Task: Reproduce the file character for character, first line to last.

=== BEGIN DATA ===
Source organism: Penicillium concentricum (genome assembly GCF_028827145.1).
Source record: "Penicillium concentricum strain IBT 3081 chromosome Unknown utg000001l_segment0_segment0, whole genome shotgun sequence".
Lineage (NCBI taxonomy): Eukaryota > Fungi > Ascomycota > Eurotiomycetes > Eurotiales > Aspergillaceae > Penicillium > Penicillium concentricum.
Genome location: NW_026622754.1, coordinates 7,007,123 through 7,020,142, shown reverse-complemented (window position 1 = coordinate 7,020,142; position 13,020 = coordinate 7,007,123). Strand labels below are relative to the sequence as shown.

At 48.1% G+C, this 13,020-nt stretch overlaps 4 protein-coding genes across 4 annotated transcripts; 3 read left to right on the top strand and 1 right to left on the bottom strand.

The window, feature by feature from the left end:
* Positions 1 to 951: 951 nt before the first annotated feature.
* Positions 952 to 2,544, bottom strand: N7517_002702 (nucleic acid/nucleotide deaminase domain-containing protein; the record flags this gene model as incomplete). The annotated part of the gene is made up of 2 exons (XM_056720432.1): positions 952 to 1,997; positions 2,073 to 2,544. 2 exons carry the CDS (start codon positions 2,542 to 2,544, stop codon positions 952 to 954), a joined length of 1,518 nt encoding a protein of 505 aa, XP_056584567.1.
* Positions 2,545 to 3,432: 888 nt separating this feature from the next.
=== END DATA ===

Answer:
Source organism: Penicillium concentricum (genome assembly GCF_028827145.1).
Source record: "Penicillium concentricum strain IBT 3081 chromosome Unknown utg000001l_segment0_segment0, whole genome shotgun sequence".
Lineage (NCBI taxonomy): Eukaryota > Fungi > Ascomycota > Eurotiomycetes > Eurotiales > Aspergillaceae > Penicillium > Penicillium concentricum.
Genome location: NW_026622754.1, coordinates 7,007,123 through 7,020,142, shown reverse-complemented (window position 1 = coordinate 7,020,142; position 13,020 = coordinate 7,007,123). Strand labels below are relative to the sequence as shown.

At 48.1% G+C, this 13,020-nt stretch overlaps 4 protein-coding genes across 4 annotated transcripts; 3 read left to right on the top strand and 1 right to left on the bottom strand.

The window, feature by feature from the left end:
* Positions 1 to 951: 951 nt before the first annotated feature.
* Positions 952 to 2,544, bottom strand: N7517_002702 (nucleic acid/nucleotide deaminase domain-containing protein; the record flags this gene model as incomplete). The annotated part of the gene is made up of 2 exons (XM_056720432.1): positions 952 to 1,997; positions 2,073 to 2,544. 2 exons carry the CDS (start codon positions 2,542 to 2,544, stop codon positions 952 to 954), a joined length of 1,518 nt encoding a protein of 505 aa, XP_056584567.1.
* Positions 2,545 to 3,432: 888 nt separating this feature from the next.